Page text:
US high school students speak out
It came off more as a gathering of the nation's Young Republicans, what with the lopsided support for Ronald Reagan, school prayer, and the goals of the GOP. But this summer's gathering of the National Association of Student Councils (NASC) nevertheless provided an opportunity to gauge the outlooks - political, social, personal - of an exuberant and inquiring segment of American youth.
A segment, and not a cross section. The almost 1,500 high school students who met in Rhode Island for five days before the Fourth of July are the leaders of their high schools. To a certain extent, they are the youthful representatives of a particular social milieu: a subset of the enfranchised majority - that segment not born to power, but which has learned the value of social and political involvement.
Although most of the students here will not be old enough to vote in November , they are among those who will most likely remain involved and vocal through college and beyond.
As Eileen Moss, a Coventry High School student and one of the conference's student chairmen, says, ''There's definitely a correlation between the types of families who are involved (in community affairs) and kids who are that way.'' Adds a young woman from Massachusetts, as she downs a plate of fries at the counter of a small cafe across from the Rhode Island State House, ''I'd have to say most of us are from a certain social class: public schools, but good public schools. We're from suburbia, where things are basically conservative.''
That said, the views these high school students express may portend the course the United States takes during the rest of the 1980s. In a presidential poll they vote heavily for President Reagan; many of them say he represents stability in troubled times. Following debates, they also vote: in favor of the Republican Party's platform over that of the Democrats; for teacher competency tests; and against limitations (by academic measurement) of who can participate in extracurricular activities.
And in conversations and short chats, they say the threat of nuclear war is the major dark spot on their sense of ease in today's world. They vote more than 3 to 1 for an immediate freeze by the United States and the Soviet Union of production and deployment of nuclear weapons. Yet they are often dubious of Soviet goodwill in honoring a freeze.
Interviews with a number of student leaders point up their general agreement with parents on political issues; concerns over alcohol abuse; and a fear that the recent emphasis on education reform and ''the basics'' may mean drastically trimmed extracurricular activities, at the expense of the ''well-rounded student.''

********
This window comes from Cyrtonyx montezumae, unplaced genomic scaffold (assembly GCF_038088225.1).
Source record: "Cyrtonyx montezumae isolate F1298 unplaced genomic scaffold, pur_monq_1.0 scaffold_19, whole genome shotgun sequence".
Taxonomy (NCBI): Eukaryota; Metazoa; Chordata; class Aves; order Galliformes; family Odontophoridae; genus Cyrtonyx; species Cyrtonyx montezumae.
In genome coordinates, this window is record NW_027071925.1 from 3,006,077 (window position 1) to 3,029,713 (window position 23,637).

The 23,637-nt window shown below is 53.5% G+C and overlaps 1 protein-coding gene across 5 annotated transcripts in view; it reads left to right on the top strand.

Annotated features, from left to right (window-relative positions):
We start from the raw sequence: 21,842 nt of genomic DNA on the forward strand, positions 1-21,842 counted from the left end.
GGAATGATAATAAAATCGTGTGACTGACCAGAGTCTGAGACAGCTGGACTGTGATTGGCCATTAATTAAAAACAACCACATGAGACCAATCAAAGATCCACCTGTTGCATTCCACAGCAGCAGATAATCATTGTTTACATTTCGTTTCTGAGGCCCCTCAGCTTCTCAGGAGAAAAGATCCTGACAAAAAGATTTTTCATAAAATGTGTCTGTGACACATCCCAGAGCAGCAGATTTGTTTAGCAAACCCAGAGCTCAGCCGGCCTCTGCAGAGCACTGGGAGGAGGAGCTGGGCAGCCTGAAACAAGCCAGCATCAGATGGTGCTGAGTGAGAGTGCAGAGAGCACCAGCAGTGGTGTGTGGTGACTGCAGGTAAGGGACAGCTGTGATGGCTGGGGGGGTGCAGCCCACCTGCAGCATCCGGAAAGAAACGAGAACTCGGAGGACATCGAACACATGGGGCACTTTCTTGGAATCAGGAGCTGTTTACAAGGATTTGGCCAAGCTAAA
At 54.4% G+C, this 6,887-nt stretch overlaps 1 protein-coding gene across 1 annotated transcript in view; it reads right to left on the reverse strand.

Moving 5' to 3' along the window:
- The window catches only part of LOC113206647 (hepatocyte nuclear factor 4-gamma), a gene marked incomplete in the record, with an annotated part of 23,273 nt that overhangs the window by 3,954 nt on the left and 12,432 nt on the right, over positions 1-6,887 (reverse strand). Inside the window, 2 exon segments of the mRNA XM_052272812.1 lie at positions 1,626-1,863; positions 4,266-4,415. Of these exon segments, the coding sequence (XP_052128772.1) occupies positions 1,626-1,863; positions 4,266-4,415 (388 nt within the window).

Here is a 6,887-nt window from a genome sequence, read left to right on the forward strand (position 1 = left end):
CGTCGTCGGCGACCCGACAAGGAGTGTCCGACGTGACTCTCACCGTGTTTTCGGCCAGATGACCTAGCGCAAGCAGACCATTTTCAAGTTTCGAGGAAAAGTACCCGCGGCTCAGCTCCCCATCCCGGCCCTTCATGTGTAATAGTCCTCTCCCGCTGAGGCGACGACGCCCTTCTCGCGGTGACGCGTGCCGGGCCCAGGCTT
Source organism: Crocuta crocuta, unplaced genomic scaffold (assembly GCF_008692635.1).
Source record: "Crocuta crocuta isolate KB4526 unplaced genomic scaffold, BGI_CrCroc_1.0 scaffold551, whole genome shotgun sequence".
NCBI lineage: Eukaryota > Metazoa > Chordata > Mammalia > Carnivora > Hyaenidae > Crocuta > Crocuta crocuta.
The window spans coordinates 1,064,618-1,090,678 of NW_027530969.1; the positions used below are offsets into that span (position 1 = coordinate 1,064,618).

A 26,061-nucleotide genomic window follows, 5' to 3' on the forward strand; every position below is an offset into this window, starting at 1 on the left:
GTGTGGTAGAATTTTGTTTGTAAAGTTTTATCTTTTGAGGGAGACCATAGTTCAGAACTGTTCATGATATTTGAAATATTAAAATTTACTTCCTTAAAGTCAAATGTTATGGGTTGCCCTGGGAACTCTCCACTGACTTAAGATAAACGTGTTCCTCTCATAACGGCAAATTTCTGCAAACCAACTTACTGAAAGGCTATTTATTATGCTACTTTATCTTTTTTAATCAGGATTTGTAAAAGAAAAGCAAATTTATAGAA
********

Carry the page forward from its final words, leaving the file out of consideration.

Notes Trey Hollis, an NASC executive board member from Louisiana, ''Our state education committee has recommended cutting student activity days to one a month. Apparently they don't see any redeeming value, but it's not just a question of having fun. It's about getting kids involved in a wide range of interests, and to see the value of school.'' By way of example, Trey says he was a ''shaky C'' student before becoming involved in student council. He now has a B-plus average.
Even though they have two days to vote in a mock presidential election, less than half of the student delegates take a turn in the voting booths provided for the occasion. But most of those who do vote display enthusiasm about the process and assurance that adults will be interested in how the younger generation assesses the candidates.
As one young man from Illinois says, ''This gives us a chance to see how students from around the country are feeling. And I'd say adults would be interested, too. I mean, some of us do know what's going on in the country.''
The vote is taken before Walter Mondale wins the Democratic nomination, before he chooses Geraldine Ferraro as his running mate. But there is little ambiguity in the results: Against Mr. Mondale, President Reagan's lead is commanding - 450 to 149. The President does less well against Sen. Gary Hart, though he still wins handily - 393 to 199. The Rev. Jesse Jackson's rainbow coalition does not even pass by the high school: The Reagan backers trounce the Jackson backers 516 to 73.
When asked about their support for Mr. Reagan - this man who, for an earlier generation of high-schoolers (the one that trusted no one over 30), would have been a relic - the responses reflect a respect for strength and experience.
''He's stronger than Mondale will ever be,'' says one boy. Another adds, ''I think the fact he's been in there four years and hasn't absolutely blown things is worth something. Why change?''